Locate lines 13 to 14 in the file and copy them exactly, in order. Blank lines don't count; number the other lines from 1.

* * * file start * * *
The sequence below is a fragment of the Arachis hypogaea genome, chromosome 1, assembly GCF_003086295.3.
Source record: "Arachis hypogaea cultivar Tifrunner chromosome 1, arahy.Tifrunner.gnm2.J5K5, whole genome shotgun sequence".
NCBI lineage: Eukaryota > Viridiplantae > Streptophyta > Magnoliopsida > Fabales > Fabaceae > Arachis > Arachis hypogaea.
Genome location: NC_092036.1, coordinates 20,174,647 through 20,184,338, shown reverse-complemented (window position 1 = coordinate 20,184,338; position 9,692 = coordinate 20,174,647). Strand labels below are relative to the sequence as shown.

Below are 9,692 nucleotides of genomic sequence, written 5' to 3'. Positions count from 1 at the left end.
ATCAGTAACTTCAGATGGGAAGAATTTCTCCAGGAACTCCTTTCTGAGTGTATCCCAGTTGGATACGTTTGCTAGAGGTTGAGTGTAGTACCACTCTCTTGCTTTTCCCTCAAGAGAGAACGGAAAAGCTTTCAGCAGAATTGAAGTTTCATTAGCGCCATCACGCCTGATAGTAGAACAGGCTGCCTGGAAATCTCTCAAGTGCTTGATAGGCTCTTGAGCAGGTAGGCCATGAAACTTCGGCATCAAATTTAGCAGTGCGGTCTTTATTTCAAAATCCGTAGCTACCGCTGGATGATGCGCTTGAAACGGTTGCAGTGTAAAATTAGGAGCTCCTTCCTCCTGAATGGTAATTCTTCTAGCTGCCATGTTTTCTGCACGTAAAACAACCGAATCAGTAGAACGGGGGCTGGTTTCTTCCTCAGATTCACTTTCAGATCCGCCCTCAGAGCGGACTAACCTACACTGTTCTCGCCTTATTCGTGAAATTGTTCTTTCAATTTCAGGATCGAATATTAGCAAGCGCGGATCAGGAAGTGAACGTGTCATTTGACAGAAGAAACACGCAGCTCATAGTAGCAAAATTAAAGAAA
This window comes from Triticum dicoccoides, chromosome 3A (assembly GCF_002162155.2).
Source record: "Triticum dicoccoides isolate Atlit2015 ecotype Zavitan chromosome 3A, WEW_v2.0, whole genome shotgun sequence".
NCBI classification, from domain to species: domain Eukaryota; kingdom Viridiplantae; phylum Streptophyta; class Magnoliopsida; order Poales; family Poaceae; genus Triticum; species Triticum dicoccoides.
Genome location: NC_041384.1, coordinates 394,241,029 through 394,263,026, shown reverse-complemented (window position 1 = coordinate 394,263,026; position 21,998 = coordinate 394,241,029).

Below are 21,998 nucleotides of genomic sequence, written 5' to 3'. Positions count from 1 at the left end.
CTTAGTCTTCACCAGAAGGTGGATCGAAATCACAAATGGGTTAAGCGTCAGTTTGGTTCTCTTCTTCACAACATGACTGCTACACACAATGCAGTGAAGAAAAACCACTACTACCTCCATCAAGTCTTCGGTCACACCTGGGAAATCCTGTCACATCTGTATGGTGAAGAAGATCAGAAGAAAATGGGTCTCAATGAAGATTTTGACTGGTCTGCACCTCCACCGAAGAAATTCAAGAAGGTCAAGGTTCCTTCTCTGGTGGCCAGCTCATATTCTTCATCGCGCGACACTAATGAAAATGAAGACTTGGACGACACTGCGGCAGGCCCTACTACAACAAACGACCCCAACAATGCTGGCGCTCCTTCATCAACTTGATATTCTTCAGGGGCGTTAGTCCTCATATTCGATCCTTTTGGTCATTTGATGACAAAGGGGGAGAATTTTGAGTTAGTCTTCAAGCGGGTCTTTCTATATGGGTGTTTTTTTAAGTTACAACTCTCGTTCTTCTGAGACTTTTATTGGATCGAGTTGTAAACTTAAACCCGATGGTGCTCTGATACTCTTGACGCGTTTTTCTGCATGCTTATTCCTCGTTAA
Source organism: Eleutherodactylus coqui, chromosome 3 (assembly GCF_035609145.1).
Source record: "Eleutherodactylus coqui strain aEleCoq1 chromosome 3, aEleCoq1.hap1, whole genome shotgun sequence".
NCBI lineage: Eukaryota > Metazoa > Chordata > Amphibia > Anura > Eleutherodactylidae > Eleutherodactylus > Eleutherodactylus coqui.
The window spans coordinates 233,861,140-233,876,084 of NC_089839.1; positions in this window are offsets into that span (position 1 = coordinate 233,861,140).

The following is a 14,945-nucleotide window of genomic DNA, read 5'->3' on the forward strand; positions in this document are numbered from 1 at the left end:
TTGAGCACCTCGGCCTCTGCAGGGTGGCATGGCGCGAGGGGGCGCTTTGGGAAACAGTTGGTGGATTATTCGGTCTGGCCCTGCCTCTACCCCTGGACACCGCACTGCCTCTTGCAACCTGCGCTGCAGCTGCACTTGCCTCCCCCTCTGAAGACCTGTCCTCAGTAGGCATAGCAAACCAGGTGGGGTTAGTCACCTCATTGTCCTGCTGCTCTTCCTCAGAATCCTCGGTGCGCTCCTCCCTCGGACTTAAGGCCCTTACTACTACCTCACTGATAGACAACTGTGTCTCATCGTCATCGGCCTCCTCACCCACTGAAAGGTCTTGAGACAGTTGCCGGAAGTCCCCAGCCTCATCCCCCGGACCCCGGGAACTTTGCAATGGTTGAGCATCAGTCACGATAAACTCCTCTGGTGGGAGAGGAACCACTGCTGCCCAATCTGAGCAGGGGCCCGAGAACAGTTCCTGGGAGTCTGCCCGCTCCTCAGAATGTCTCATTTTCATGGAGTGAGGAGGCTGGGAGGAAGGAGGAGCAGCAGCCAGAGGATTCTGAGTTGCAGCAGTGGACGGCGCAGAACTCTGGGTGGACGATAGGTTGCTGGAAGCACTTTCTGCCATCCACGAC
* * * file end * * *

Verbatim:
Source organism: Eleutherodactylus coqui, chromosome 3 (assembly GCF_035609145.1).
Source record: "Eleutherodactylus coqui strain aEleCoq1 chromosome 3, aEleCoq1.hap1, whole genome shotgun sequence".